As we head out of the old, into the new, year, our top 10 reads to see us out feature superb writing from China, fin-de-siècle Paris, the Middle East, Istanbul by way of New York, Switzerland and Cuba, in no particular order. @maclehosepress @carcanet @BanipalMagazine @melvillehouse @dedalusbooks @NBNi_books @hoperoadpublish @oneworldnews @jamiebulloch @PennedintheM
A Hero Born: Legends of the Condor Heroes (Vol. 1) by Jin Young, trs. Anna Holmwood (MacLehose Press) buy here
The author Louis Cha who died aged ninety-four on 30 October, wrote under the pen name Jin Yong. His books have sold more than 300 million copies worldwide and been adapted into countless films, TV series, graphic novels and video games. His works are all set during the rich and storied history of China. The first English translation of A Hero Born, the first of his 12-volume epic Legends of the Condor Heroes, was published earlier on this year by MacLehose Press. We include him here as a tribute to an unparalleled master storyteller. Continue reading BookBlasts® | Top 10 Reads for Independent Minds | November-December 2018
Born in France, Pierre Loti loved the East. No one could understand his desire to exchange the greyness of France for ‘the far horizons of a sailor’s life’ better than Lesley Blanch, author of such celebrated evocations of the Middle East, the Caucasus and Russia as The WilderShores of Love, The Sabres of Paradise and Journey into the Mind’s Eye. In this haunting biography she shows herself a sympathetic historian, consulting manuscript letters and diaries as well as Loti’s innumerable publications. Her book is a labour of love, an enquiry into a very complex man, as well as one brilliant escapist writing about another. Who, then, was Pierre Loti?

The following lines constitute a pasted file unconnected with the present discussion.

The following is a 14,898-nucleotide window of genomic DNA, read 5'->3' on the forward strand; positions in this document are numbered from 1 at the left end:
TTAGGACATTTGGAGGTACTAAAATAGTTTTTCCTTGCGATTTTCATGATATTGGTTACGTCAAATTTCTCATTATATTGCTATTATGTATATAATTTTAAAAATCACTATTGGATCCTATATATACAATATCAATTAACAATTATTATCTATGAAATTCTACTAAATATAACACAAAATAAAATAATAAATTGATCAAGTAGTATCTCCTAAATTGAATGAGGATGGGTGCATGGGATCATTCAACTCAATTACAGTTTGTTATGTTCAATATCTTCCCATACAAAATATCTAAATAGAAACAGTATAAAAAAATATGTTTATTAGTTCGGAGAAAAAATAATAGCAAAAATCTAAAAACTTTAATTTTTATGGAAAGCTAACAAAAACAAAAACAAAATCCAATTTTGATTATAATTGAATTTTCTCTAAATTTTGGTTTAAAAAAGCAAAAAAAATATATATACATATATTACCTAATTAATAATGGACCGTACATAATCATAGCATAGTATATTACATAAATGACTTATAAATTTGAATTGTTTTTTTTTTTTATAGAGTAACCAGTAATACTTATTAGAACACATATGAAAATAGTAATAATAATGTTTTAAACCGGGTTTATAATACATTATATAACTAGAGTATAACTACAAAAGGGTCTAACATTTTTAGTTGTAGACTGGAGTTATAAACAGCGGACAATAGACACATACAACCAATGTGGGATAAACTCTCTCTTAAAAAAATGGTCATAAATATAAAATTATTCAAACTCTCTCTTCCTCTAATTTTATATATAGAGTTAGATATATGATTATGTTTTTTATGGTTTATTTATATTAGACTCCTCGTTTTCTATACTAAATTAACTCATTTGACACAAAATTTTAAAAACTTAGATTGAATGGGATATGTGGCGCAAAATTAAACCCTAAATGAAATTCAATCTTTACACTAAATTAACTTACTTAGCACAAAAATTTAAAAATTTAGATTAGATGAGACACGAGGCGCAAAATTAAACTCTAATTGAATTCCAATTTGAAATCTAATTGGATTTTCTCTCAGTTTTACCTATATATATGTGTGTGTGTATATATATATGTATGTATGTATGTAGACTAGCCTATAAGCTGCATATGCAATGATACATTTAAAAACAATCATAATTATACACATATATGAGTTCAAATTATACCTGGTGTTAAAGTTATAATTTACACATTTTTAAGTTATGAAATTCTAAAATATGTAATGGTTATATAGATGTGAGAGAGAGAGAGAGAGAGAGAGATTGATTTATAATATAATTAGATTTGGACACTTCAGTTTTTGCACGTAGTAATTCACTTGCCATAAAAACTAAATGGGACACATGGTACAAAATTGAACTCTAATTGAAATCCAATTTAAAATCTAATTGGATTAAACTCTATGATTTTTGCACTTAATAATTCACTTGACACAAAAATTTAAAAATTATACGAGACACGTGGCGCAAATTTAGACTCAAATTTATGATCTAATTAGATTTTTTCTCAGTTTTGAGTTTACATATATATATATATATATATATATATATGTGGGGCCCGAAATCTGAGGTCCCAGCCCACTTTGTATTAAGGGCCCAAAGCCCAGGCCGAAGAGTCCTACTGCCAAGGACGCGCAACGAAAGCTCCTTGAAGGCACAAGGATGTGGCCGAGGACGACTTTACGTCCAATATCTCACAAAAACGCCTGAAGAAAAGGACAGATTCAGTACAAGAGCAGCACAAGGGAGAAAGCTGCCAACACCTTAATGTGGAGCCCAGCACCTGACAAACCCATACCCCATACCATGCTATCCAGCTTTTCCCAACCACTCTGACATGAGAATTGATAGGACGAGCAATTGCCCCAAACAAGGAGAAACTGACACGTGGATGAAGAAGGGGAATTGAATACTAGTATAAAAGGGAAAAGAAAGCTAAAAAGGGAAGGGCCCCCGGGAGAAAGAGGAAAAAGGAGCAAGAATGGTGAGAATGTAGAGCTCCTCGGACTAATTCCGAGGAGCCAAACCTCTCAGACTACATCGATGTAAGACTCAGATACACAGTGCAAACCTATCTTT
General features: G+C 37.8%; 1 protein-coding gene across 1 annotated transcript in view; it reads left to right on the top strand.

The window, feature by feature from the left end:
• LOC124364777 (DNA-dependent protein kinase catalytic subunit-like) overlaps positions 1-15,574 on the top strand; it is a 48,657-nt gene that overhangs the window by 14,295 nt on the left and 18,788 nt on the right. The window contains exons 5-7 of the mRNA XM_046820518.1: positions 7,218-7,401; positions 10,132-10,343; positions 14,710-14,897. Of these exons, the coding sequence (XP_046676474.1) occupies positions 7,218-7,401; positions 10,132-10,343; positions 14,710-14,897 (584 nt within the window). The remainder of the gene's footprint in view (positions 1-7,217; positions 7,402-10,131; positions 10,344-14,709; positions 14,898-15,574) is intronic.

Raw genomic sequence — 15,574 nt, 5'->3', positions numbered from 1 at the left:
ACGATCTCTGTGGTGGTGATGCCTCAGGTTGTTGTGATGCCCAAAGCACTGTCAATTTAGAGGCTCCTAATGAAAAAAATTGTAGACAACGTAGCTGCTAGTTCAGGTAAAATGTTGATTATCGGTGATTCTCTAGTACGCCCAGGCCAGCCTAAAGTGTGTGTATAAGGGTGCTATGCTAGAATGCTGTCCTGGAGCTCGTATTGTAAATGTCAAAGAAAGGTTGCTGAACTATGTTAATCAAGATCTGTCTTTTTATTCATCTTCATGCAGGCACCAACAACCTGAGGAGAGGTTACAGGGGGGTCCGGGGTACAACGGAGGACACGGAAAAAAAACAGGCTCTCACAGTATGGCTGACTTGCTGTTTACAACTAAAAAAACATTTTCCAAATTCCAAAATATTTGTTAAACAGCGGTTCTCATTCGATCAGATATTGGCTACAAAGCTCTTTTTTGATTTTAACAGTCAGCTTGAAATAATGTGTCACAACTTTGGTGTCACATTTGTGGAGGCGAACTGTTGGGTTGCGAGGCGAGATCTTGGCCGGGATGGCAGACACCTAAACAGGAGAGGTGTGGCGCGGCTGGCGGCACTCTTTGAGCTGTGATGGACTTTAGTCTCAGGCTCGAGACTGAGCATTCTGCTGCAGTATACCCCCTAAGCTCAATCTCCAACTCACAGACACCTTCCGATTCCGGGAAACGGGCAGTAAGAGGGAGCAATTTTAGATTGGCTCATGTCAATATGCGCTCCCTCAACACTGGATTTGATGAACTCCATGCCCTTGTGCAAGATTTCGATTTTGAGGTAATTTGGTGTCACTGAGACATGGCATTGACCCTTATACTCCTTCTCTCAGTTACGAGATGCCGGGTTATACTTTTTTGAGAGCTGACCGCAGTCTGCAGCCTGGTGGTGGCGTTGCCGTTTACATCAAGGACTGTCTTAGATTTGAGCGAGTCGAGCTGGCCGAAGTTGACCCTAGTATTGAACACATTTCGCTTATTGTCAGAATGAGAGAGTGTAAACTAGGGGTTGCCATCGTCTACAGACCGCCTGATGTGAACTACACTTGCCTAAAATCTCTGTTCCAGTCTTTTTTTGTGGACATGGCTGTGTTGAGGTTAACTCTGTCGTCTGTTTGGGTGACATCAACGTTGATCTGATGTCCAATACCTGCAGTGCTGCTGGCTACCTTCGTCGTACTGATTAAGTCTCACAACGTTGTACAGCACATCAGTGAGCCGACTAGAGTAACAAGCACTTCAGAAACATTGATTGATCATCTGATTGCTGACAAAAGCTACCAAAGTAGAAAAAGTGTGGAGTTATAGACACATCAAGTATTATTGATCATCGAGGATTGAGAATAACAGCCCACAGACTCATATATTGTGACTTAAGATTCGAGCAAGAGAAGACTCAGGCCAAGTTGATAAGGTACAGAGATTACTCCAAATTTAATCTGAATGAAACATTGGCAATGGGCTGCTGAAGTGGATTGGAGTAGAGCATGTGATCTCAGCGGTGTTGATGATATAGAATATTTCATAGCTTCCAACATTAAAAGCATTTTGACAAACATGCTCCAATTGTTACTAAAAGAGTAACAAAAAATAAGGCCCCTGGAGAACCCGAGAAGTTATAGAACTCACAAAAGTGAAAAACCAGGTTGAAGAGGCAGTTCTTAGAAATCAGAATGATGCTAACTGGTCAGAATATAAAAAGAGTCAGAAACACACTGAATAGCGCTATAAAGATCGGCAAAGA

Loti was born in 1850 as Julien Viaud, son of a respectable Protestant family living in the port of Rochefort on the Atlantic Ocean. His father was an official in the Mairie. In 1867 he entered the French navy, in which he would continue to serve until 1910. This extremely unconventional man proved a good officer. Most of his superiors appreciated his ‘agreeable character, very good education’, and later his literary fame, though some fellow officers noticed a cold manner.
The French navy was sufficiently broad-minded to employ an officer who wore rouge, dyed his hair and adopted disguises. More unsettling even than dressing as an acrobat, a Turk or a Bedu, Loti often wore the uniform of a rating rather than an officer. Moreover his friendships with handsome sailors, (Julien, Leo, Samuel, many others}, which such clothes facilitated, were no secret. As his daughter-in-law told Lesley Blanch: ‘Loti loved both men and women passionately and if there had been a third sex he would have loved that too.’
The Classics library has three new additions this week!
The Book of Paradise by Itzik Manger - in a new translation and introduced by Robert Adler Peckerar - is Pushkin's first ever book from Yiddish! Clouds Over Paris by Felix Hartlaub is translated by @simon_beattie and Land…
A bunch of griping writers with no internet; a funny (to a point) novel of loneliness; the confusions of a lawyer defending a child-killing mother; and a killing spree that makes Macbeth look insufficiently committed to his work.